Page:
Staving off stimulus disaster: 'The Great Money Binge' argues for a return to supply-side policies

George Melloan, who spent 54 years at The Wall Street Journal, many of them on the editorial page, is no fan of giant government stimulus packages to restore America's economic fortunes. Far from it. In "The Great Money Binge: Spending Our Way to Socialism," published in November by Simon & Schuster, Melloan argues that government intervention will only bring grim consequences, and policy makers should return to supply-side economics to save off disastrous inflation and global depression.

GUEST BLOGGER: George Melloan

In less than two years, Congress has passed three bills authorizing $1.3 trillion in "economic stimulus" by the federal government. We have very little to show for this massive application of the Keynesian theory that government spending can cure a recession. Unemployment still hovers at 10 percent and the numbers of long-term unemployed continue to rise. A weak recovery began in the third quarter last year but, given the enormous federal deficit, its sustainability is in doubt.



Keynesian economics, hugely popular among politicians, academics and journalists over most of the past 80 years, is getting another black eye. The last time was in the 1970s, when
Keynesianism was discredited by economic stagnation and double-digit inflation.

It was in those dark years of stagflation that supply-side economic theory gained currency as the antithesis and antidote to Keynesianism. I had a secondary midwife role as deputy to Robert Bartley, editor of The Wall Street Journal. Bob recognized the logic of the supply-side thesis and gave its proponents liberal access to the Journal editorial page. He shaped and focused their arguments through his own editing and writing, winning a Pulitzer Prize.

Economist Herbert Stein coined the term "supply-side fiscalism." The "fiscal" referred to the emphasis advocates placed on reducing the high tax rates (up to 70 percent) that then applied to earners in the top income brackets. Economist Arthur Laffer won notice with his claim that such reductions could often result in higher, not lower, tax revenues, an assertion that has since been proved. Art was simply applying to taxation the law of diminishing returns. Merchants for centuries have known that if you set your price too high, you sell less.

But there was more to supply-side than the "Laffer curve." It was classical economics, or in other words, common sense: A society has to produce before it can consume, or in the words of the 18th century French theorist Jean-Baptiste Say, "goods buy goods." The best government policies leave people free to apply their energies, imagination and willingness to take risks to produce goods and services that others will buy. Only their labors, whether they be hourly workers or rocket scientists, can sustain their consumption. Government handouts or easy credit are no substitute for productive human effort.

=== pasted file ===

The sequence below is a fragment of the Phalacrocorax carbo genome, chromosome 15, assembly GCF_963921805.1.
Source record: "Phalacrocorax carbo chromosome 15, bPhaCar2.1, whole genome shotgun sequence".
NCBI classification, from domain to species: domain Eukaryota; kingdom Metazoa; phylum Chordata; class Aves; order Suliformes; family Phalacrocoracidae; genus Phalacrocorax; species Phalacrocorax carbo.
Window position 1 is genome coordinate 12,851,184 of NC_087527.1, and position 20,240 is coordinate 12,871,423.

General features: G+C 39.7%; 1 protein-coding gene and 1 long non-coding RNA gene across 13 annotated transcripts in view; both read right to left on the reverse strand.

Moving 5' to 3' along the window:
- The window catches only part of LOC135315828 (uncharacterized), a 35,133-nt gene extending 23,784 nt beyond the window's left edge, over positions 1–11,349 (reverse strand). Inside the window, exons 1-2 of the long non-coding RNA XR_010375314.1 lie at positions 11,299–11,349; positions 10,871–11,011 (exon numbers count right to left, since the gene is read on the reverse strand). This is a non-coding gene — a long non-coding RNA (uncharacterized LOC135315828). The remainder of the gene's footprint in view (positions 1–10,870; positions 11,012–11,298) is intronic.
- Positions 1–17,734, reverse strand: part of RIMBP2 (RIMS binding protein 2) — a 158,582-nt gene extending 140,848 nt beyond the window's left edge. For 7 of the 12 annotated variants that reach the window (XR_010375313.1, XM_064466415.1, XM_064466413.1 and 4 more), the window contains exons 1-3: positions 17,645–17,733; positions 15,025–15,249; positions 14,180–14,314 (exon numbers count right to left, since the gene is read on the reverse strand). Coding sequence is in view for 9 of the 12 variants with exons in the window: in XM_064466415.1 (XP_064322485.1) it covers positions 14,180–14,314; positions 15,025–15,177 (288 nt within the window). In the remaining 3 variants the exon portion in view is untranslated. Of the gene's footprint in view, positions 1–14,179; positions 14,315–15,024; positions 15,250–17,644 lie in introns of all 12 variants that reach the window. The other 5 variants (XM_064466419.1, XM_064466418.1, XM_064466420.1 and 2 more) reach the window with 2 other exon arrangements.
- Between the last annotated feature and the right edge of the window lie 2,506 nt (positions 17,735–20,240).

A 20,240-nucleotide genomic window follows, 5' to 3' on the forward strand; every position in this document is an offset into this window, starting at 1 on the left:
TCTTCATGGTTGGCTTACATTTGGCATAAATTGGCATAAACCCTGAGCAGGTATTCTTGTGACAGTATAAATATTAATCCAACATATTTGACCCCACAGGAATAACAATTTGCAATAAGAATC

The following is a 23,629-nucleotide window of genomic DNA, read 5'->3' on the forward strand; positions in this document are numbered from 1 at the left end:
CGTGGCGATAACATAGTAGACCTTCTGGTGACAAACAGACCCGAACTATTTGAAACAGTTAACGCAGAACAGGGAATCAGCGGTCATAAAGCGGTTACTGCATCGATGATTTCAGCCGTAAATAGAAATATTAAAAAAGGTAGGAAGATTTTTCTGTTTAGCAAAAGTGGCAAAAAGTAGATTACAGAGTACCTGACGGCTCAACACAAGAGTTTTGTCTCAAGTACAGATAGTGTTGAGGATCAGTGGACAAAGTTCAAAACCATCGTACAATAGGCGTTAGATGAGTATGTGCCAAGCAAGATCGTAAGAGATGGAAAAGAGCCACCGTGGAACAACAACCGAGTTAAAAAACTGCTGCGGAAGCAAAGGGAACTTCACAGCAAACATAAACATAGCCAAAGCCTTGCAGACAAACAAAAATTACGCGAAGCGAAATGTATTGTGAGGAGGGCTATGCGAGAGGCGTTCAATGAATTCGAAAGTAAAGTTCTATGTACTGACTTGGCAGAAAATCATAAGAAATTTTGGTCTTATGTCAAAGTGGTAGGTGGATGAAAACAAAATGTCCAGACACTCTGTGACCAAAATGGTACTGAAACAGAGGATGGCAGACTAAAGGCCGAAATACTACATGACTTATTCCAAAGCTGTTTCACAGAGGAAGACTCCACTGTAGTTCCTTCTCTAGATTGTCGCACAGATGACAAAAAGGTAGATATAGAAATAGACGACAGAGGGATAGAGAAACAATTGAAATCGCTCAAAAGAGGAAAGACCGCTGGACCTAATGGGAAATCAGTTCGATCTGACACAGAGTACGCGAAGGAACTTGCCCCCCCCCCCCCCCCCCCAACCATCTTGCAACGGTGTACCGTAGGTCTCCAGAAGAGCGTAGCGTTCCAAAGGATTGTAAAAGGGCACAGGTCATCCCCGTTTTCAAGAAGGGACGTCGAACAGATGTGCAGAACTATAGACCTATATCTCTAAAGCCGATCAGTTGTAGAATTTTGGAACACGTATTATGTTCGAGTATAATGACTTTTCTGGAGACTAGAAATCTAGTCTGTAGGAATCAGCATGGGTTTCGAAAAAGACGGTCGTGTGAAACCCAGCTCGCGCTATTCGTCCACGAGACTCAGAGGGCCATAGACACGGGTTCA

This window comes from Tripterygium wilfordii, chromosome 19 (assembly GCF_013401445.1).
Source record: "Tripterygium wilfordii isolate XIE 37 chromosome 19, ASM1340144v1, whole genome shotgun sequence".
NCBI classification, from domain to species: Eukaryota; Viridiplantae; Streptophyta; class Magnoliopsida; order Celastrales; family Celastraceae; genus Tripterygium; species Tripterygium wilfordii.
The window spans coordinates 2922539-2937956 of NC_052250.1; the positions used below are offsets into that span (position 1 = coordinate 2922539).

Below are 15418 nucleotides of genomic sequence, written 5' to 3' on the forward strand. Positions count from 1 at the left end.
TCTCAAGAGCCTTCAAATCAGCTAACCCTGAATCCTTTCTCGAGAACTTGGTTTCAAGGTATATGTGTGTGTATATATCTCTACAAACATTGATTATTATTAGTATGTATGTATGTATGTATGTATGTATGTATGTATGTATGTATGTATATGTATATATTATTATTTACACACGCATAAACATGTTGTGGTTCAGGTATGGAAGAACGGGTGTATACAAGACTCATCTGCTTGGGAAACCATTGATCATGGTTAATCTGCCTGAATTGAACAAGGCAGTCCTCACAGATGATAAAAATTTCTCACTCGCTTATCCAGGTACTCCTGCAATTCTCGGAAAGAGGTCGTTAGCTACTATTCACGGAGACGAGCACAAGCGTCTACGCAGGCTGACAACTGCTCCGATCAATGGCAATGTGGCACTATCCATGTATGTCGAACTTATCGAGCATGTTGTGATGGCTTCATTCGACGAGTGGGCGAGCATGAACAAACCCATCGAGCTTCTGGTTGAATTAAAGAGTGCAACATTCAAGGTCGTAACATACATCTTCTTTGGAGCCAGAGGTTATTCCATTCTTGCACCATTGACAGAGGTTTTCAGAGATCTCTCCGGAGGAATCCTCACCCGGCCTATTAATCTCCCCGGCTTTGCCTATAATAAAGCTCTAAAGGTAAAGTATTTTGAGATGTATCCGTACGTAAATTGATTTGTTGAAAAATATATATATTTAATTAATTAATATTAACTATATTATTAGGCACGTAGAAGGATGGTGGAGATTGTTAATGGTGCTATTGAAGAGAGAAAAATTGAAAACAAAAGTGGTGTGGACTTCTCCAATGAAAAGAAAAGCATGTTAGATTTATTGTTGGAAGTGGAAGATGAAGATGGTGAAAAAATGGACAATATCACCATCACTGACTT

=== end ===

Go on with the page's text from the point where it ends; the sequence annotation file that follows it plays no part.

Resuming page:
Keynesianism, by contrast, assigns a much more pro-active role by the government, applying high tax rates to the most successful strivers to further social and political goals of income and wealth redistribution. The use of government's police powers to regulate market processes included, during the New Deal, a virtual takeover of private industry by means of the National Industrial Recovery Act, declared unconstitutional by the Supreme Court in 1935.

Price controls in the 1970s, installed by Richard Nixon and a Democratic Congress in a futile attempt to stifle the inflationary consequences of easy money, was yet another gross misuse of government police power that discouraged production.

Supply-side ideas elected Ronald Reagan in 1980. He killed off the remaining price controls, backed Paul Volcker in the painful task of restoring the soundness of the dollar and reformed the tax system so that it no longer punished success. The result, after 1983, was 25 years of unparalleled economic growth and rising living standards for a large proportion of the American population.

Unfortunately, Keynesianism has made a thundering comeback with the present Congress. It only remains to be seen whether the supply-side revolution of the early 1980s can be repeated.


By Steven E. Levingston |  January 14, 2010; 5:30 AM ET Politics , Steven Levingston
Previous: 'Game Change' reveals Obama-Clinton tensions, Biden's loose tongue, Edwards's complicated marriage, Palin's shading of the truth | Next: Digital pirates illegally downloading millions of popular books, study finds

Comments

Please email us to report offensive comments.



"A society has to produce before it can consume ..."

This is one of the silliest statements I've read. If there is no demand for a good, it doesn't matter how cheap or plentiful it is nobody will buy it. Thus while there is demand for things like better transportation, the money wasn't there until the stimulus package helped start some projects that will help us all in the long run to be more productive and get where we want to go without current delays.

And as for the "25 years of unparalleled economic growth and rising living standards" the author claims followed the Reagan era tax cuts, I'd say it was more Bill Clinton's push to balance the budget, including modest tax increases, combined with restraint by a Republican Congress, that produced the most growth. And living standards have been stagnant ever since.

Posted by: lpryluck1 | January 14, 2010 2:35 PM

The comments to this entry are closed.

 
 

© 2010 The Washington Post Company